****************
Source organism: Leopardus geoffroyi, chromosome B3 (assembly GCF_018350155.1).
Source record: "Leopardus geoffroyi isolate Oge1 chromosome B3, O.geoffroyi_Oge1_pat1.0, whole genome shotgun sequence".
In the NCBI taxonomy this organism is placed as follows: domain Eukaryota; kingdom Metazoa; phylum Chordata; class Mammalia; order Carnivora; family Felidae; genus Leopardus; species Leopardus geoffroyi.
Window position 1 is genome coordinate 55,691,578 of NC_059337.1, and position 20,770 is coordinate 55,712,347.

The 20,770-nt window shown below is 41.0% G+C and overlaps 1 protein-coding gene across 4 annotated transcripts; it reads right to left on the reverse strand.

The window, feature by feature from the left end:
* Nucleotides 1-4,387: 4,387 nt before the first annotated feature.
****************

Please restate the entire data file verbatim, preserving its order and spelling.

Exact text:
Source organism: Leopardus geoffroyi, chromosome B3 (assembly GCF_018350155.1).
Source record: "Leopardus geoffroyi isolate Oge1 chromosome B3, O.geoffroyi_Oge1_pat1.0, whole genome shotgun sequence".
In the NCBI taxonomy this organism is placed as follows: domain Eukaryota; kingdom Metazoa; phylum Chordata; class Mammalia; order Carnivora; family Felidae; genus Leopardus; species Leopardus geoffroyi.
Window position 1 is genome coordinate 55,691,578 of NC_059337.1, and position 20,770 is coordinate 55,712,347.

The 20,770-nt window shown below is 41.0% G+C and overlaps 1 protein-coding gene across 4 annotated transcripts; it reads right to left on the reverse strand.

The window, feature by feature from the left end:
* Nucleotides 1-4,387: 4,387 nt before the first annotated feature.